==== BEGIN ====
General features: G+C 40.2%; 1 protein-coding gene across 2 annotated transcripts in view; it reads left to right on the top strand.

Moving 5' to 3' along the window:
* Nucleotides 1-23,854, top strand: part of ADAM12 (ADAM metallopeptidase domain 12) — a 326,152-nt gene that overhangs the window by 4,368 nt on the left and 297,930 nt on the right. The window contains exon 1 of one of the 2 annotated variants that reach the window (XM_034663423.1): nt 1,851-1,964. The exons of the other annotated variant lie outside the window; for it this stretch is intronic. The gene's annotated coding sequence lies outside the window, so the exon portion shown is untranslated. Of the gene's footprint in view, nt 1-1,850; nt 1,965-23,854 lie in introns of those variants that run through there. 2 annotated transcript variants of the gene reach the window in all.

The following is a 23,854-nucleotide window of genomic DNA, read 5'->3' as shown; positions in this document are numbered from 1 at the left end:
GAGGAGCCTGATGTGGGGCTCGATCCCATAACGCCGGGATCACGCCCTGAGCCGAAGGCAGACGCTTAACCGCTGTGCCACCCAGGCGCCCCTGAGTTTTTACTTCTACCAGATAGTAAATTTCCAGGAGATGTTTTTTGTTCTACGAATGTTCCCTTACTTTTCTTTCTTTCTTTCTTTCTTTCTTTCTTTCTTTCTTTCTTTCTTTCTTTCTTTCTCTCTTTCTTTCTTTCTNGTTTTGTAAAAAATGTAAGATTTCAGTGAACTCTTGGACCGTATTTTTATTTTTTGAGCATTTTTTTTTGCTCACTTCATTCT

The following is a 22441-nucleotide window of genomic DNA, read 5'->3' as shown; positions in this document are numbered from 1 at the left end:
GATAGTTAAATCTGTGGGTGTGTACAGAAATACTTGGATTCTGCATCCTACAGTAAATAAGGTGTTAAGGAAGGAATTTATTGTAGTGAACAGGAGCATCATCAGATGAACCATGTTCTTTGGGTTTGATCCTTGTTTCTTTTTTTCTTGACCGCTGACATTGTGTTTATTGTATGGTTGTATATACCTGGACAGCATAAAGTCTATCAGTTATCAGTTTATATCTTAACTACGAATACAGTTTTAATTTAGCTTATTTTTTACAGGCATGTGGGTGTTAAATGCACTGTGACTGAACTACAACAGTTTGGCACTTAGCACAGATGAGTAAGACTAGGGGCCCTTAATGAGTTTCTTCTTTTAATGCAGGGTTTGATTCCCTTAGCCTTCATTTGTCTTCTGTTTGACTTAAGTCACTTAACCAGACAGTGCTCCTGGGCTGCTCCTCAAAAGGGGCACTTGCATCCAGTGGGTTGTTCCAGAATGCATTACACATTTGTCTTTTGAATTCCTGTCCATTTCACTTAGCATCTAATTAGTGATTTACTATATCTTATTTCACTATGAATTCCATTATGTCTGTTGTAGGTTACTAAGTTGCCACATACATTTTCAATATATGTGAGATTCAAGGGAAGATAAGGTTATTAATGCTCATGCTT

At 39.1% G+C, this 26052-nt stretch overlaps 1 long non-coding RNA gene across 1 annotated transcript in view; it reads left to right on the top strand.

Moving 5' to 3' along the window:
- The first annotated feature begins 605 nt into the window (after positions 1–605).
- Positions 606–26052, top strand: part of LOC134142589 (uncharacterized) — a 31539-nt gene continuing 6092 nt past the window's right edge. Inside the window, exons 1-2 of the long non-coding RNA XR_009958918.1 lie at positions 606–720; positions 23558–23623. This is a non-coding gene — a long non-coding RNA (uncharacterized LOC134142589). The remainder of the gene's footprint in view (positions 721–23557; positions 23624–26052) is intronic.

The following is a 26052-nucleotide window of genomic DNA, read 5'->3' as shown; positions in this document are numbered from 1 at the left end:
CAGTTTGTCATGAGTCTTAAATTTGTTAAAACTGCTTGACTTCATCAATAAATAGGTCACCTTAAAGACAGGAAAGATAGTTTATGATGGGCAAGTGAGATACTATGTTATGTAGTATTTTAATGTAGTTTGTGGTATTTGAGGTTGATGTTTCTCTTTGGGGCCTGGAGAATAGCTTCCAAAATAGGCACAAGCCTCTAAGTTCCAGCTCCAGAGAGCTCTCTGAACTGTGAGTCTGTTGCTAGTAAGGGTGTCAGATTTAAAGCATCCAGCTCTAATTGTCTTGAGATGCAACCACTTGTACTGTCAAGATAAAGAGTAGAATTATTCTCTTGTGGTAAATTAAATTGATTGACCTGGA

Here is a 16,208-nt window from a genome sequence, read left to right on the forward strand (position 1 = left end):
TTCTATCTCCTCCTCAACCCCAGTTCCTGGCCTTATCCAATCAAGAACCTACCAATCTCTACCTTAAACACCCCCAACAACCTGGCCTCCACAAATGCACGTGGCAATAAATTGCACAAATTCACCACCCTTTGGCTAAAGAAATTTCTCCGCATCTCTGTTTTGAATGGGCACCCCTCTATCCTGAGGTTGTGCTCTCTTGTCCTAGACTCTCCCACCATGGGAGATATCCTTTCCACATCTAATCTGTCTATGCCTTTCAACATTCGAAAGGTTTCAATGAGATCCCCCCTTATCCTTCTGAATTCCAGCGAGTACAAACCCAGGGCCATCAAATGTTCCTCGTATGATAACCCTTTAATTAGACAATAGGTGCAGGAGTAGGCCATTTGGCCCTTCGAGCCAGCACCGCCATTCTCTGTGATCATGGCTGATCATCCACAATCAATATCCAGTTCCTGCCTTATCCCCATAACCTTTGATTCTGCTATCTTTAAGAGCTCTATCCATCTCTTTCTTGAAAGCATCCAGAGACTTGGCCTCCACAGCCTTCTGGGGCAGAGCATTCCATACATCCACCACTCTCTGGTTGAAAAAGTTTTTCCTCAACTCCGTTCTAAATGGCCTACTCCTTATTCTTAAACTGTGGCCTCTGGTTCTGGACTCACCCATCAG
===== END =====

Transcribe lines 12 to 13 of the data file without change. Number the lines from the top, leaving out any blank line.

The following is a 26052-nucleotide window of genomic DNA, read 5'->3' as shown; positions in this document are numbered from 1 at the left end:
CAGTTTGTCATGAGTCTTAAATTTGTTAAAACTGCTTGACTTCATCAATAAATAGGTCACCTTAAAGACAGGAAAGATAGTTTATGATGGGCAAGTGAGATACTATGTTATGTAGTATTTTAATGTAGTTTGTGGTATTTGAGGTTGATGTTTCTCTTTGGGGCCTGGAGAATAGCTTCCAAAATAGGCACAAGCCTCTAAGTTCCAGCTCCAGAGAGCTCTCTGAACTGTGAGTCTGTTGCTAGTAAGGGTGTCAGATTTAAAGCATCCAGCTCTAATTGTCTTGAGATGCAACCACTTGTACTGTCAAGATAAAGAGTAGAATTATTCTCTTGTGGTAAATTAAATTGATTGACCTGGA